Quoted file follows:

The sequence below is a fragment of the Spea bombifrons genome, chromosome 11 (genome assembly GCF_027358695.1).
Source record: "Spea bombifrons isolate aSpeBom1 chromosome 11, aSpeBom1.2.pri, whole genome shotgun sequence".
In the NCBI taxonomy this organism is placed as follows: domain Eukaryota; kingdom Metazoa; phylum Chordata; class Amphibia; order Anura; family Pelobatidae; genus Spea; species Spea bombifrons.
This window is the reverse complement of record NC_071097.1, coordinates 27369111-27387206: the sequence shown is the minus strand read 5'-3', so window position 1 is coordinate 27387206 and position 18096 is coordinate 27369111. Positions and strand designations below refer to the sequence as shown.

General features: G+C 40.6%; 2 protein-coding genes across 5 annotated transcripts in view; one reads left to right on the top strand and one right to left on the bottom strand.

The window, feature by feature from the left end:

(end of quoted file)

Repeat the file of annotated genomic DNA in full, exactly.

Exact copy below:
The sequence below is a fragment of the Spea bombifrons genome, chromosome 11 (genome assembly GCF_027358695.1).
Source record: "Spea bombifrons isolate aSpeBom1 chromosome 11, aSpeBom1.2.pri, whole genome shotgun sequence".
In the NCBI taxonomy this organism is placed as follows: domain Eukaryota; kingdom Metazoa; phylum Chordata; class Amphibia; order Anura; family Pelobatidae; genus Spea; species Spea bombifrons.
This window is the reverse complement of record NC_071097.1, coordinates 27369111-27387206: the sequence shown is the minus strand read 5'-3', so window position 1 is coordinate 27387206 and position 18096 is coordinate 27369111. Positions and strand designations below refer to the sequence as shown.

General features: G+C 40.6%; 2 protein-coding genes across 5 annotated transcripts in view; one reads left to right on the top strand and one right to left on the bottom strand.

The window, feature by feature from the left end: